Through an open space, or break in the wood, I had this day seen part of the Mandara hills . . . We were now but a few miles from the capital of Mandara . . . At about a mile from this town, we saw before us the sultan of Mandara, surrounded by about five hundred horsemen, posted on a rising ground ready to receive us . . . Different parties now charged up to the front of our line, and wheeling suddenly around, charged back again to the sultan. These people were finely dressed in Soudan tobes of different colours; dark blue, and striped with yellow and red; bornouses of coarse scarlet cloth; with large turbans of white or dark coloured cotton. Their horses were really beautiful, larger and more powerful than any thing found in Bornou, and they managed them with great skill. The sultan's guard was composed of thirty of his sons, all mounted on very superior horses, clothed in striped silk tobes; and the skin of the tiger-cat and leopard forming their shabracks, which hung fully over their horses' haunches. After these had returned to their station in front of the sultan, we approached at full speed in our turn, halting with the guard between us and the royal presence. [pp. 110-111]

"A Favorite of the Seraglio Accompanying a Military Expedition"

Close in the rear of the maherhies follow the eunuchs and the harem; the sheikh takes but three wives, who are mounted, astride, on small trained horses, each led by a boy-slave, or eunuch, — their heads and figures completely enveloped in brown silk bornouses, and a eunuch riding by the side of each. The sultan of Bornou has five times as many attendants, and his harem is three times as numerous: he is attended, also, by men bearing trumpets (frumfrum), of hollow wood, ten and twelve feet long; with these a kind of music is kept up. [p. 163]

"Kanemboo Spearman. Munga Bowman. In the Service of the Sheikh of Bornou"

The sun had scarcely risen this morning, when the sheikh was on horseback inspecting his favourite troops, the Kanemboo infantry . . . They were perfectly naked, with the exception of a rather fantastical belt of the goat or sheep's skin, with the hair outwards, round their middles, and a few gubkas (narrow strips of cloth, the money of the country), round their heads, and brought under the nose; their arms are a spear and shield, with a dagger on the left arm reversed, secured by a ring which goes on the wrist, the point running up the arm, and the handle downwards. The shields are made of the wood of the fogo, a tree which grows in the shallow waters of the great lake, and are extremely light, as to weigh only a few pounds . . . Under cover of these the Kanemboo attack the bowmen with great order, and at a slow pace. Their leaders are mounted, and are distinguished merely by a tobe of dark blue, and a turban of the same colour. [pp. 165-166]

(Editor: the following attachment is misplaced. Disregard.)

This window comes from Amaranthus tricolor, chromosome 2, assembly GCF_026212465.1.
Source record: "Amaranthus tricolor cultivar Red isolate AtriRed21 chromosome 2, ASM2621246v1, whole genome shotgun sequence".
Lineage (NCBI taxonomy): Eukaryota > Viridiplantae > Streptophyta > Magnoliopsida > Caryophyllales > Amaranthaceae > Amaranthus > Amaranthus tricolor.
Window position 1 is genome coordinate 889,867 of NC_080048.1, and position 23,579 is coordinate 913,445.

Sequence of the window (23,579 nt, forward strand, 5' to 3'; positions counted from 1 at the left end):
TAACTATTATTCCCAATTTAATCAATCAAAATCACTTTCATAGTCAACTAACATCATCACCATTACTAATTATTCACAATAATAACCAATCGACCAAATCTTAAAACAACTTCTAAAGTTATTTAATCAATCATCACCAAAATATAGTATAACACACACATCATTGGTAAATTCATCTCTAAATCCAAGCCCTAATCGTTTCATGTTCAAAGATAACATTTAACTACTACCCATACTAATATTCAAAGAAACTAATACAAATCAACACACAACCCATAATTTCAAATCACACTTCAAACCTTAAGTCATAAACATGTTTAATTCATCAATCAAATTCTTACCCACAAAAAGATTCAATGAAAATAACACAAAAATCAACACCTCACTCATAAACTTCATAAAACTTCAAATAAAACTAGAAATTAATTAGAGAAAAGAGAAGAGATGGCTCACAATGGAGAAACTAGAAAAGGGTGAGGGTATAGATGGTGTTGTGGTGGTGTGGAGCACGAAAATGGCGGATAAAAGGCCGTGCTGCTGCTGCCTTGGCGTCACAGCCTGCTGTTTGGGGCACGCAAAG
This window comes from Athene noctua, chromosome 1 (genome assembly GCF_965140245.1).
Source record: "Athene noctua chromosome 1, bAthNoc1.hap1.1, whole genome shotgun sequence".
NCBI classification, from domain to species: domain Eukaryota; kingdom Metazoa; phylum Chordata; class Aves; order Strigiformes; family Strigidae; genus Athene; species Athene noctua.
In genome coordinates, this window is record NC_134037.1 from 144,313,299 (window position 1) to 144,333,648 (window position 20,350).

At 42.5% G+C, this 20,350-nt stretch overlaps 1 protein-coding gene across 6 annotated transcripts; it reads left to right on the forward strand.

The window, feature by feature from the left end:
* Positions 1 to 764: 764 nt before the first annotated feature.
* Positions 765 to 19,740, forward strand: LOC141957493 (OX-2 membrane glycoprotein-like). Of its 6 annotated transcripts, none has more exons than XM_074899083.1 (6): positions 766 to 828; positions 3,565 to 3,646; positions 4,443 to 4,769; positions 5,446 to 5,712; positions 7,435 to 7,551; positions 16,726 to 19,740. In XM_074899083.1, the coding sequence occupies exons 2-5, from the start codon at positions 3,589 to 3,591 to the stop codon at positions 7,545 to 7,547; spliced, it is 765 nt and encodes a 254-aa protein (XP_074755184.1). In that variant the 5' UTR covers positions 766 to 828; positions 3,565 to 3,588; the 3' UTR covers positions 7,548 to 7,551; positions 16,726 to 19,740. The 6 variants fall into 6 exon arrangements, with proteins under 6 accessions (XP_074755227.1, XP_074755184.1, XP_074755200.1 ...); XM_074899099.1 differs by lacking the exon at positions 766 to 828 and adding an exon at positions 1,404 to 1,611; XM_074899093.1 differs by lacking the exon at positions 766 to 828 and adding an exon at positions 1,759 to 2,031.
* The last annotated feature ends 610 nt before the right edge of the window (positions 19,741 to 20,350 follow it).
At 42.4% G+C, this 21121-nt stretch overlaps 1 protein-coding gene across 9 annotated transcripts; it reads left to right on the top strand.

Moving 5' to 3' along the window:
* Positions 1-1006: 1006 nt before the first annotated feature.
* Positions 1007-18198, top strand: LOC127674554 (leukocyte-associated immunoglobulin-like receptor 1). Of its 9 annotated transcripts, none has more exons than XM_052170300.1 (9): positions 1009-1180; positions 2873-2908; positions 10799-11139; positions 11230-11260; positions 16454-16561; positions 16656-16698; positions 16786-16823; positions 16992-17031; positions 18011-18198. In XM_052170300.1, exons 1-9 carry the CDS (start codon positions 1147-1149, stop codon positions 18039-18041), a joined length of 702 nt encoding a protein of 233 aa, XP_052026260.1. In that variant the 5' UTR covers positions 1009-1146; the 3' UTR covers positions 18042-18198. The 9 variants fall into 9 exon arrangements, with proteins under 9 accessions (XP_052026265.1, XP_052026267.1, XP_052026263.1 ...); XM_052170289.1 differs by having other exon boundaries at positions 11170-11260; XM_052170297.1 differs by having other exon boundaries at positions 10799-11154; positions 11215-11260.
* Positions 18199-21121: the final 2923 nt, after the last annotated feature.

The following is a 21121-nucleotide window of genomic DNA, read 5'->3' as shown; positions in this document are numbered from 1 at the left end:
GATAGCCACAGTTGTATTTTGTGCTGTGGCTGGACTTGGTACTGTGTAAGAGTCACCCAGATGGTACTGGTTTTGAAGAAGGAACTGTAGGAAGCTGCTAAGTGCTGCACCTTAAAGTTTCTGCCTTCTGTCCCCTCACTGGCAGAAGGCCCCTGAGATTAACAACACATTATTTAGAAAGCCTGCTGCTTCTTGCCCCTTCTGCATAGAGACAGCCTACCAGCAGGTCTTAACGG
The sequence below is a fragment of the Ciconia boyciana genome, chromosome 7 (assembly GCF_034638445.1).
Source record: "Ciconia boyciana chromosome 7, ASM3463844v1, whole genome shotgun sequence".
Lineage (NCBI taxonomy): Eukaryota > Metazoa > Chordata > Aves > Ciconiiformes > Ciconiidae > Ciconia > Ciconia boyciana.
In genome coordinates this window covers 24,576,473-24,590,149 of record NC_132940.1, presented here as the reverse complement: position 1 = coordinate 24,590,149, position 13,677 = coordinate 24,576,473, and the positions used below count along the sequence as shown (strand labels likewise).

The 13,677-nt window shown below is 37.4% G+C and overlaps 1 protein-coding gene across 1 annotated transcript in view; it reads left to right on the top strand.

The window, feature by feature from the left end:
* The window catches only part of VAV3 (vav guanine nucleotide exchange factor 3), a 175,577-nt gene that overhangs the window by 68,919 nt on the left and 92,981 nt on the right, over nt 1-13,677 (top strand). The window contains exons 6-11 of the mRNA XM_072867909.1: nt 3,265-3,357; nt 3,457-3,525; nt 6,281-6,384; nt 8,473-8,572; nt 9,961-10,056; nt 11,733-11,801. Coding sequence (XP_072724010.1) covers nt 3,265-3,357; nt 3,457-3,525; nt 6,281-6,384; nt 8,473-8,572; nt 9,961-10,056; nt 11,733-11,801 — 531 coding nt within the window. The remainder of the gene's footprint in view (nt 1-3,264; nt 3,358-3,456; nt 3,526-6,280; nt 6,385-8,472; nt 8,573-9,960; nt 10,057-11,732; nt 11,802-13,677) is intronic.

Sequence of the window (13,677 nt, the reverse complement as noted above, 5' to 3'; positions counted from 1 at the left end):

"Lancers of the Sultan of Begharmi"

They were attended by more than a dozen slaves, bearing presents for us, King George, and the consul at Tripoli. I had applied for a lebida (horse covering), after seeing those taken from the Berghamis: the sheikh now sent a man, clothed in a yellow wadded jacket, with a scarlet cap, and mounted on the horse taken from the Berghamis, on which the sultan's oldest son rode. He was one of the finest horses I had seen; and covered with a scarlet cloth, also wadded. [pp. 279-280]

“Encampment Near Woodie. And Part of the Lake Tchad” [This is the first European eye-witness view of Lake Chad.]

I had now been six days at Woodie, waiting the arrival of my companions with our camels, and the kafila of merchants whom we were to accompany to Fezzan. Woodie is no very pleasant place of sojourn, as the Biddomah have a sort of agreement with the kaid to be allowed to plunder all strangers and travellers, provided the property of the inhabitants is respected. We were, however, told to be on our guard, and not without reason. Our tents were pitched near each other, and a look-out kept up the whole night, notwithstanding which they paid us a visit, during a storm of thunder and rain, and from the entrance of Bellal’s tent, only eight paces from my own, stole both his horses. [p. 289]

[facial features of people in the Kano area]

"A Reduction of Bello's Map of Central Africa" [facing p. 109 of Clapperton's journal]